I just recently watched a documentary about fast fashion and where the out-of-fashion products ended up. It struck a nerve with me.
|Did you know?|
Only 0.1% percent of all clothing collected by charities and take-back programs is recycled into new textile fibre.
Newsweek – 2016
Everywhere you turn, and that includes the digital world, there’d be advertisements. Some are so big and bright like those neon billboards at strategic junctions that there is no escape for you. Others are subtly nestled in a web page that you browse, and yeah, they know your online habits so well that these advertisements are tailor made for you.
So whether you are on your way to work, or listening to the radio, or checking your email when you get sidetracked by an e-mail from Lazada / Shopee about this week’s hot deals, they are all part of subtle and not so subtle marketing by companies with one sole aim – to make you consume their products. By the looks of worldwide consumer spendings, they are succeeding.
What is consumerism?
Consumerism simply put, is a social and economic order that encourages the acquisition of goods and services in ever increasing amounts. We have always “consumed”, right from the beginning of humanity. I remember learning in my Commerce lessons the earliest consumer goods the necessities of life – food, a roof over our heads, clothing. To get those, we had to work to get them. I think, life was much simpler back then. People of the 20th century generally consumed what they needed.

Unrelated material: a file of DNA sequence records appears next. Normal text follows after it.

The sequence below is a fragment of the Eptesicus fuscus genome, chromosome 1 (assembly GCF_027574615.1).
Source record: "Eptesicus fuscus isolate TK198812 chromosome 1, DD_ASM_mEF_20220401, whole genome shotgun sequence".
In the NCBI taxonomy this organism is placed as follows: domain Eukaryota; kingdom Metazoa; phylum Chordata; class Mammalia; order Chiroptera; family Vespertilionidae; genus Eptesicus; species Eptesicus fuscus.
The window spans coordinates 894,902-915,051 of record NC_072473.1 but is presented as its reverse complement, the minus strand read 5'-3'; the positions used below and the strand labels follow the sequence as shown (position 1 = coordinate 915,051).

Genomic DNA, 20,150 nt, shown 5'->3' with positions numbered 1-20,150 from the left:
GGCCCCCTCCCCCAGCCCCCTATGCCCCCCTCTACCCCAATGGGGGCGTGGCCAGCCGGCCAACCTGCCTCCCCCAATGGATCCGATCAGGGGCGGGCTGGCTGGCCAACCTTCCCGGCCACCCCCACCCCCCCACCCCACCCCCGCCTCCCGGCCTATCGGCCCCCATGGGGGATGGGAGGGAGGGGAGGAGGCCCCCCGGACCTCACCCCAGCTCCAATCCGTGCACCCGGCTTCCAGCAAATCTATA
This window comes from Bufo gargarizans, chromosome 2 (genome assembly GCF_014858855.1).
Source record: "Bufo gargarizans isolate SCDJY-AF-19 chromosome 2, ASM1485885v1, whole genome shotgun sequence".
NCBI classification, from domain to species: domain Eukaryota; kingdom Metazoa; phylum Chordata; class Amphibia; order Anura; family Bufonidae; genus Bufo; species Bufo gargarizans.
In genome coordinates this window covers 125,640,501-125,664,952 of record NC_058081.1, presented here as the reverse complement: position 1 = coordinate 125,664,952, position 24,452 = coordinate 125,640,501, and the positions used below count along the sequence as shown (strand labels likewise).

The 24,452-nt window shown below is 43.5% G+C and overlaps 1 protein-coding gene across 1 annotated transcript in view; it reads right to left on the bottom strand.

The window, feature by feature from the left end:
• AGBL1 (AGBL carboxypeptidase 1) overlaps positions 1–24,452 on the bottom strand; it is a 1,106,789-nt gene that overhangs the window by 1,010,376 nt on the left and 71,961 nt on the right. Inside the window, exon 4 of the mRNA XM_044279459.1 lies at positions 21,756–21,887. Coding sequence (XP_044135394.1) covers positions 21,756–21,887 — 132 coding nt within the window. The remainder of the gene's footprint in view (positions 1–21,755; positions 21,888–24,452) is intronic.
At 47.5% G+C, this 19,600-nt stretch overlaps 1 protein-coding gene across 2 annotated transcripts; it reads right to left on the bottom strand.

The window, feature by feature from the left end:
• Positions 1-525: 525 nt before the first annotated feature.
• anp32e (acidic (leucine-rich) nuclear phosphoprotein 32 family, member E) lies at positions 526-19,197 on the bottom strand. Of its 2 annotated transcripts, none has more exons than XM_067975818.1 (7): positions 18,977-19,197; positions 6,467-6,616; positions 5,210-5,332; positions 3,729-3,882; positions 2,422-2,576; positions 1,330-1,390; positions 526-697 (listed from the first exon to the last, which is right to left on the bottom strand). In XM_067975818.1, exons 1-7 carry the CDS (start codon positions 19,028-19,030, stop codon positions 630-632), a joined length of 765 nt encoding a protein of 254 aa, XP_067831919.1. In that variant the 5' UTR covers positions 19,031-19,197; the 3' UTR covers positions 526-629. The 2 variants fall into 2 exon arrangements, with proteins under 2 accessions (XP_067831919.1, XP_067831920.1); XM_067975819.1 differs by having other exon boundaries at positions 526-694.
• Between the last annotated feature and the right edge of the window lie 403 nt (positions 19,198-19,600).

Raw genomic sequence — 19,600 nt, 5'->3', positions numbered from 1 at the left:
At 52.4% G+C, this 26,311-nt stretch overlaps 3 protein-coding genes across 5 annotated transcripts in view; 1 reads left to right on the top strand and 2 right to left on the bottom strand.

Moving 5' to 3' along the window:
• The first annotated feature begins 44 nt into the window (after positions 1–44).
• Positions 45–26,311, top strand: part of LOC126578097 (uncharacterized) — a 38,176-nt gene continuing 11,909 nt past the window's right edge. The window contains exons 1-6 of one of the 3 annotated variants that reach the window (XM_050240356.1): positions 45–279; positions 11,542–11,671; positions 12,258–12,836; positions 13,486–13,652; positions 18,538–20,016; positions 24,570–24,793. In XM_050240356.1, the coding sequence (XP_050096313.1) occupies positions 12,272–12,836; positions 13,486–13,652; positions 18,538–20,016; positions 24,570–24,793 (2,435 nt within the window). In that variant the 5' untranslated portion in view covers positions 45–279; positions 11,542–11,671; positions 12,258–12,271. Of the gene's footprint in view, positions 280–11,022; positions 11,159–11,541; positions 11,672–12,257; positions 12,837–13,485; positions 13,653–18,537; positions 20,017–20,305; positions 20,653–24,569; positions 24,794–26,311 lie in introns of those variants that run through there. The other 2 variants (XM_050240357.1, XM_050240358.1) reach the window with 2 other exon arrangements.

My parents are baby boomers. Even their generation only had a pair of school shoes. I am a millennial and I remember having 2 pairs. As their economic standing improved over my grandparents’ generation, spares became a norm for me. My generation, on the hand I think has gone ballistic where shopping is concerned, unless you are an accountant like me (pun intended). But seriously, my doctor friends have money but no time to go shopping.
|Did you know?|
The fashion industry is the second-biggest consumer of water, generating around 20 percent of the world’s wastewater and releasing half a million tons of synthetic microfibers into the ocean annually. The average consumer buys 60 percent more pieces of clothing than 15 years ago. Each item is only kept for half as long.
UN Environmental Program – 2019
How do companies get us hooked?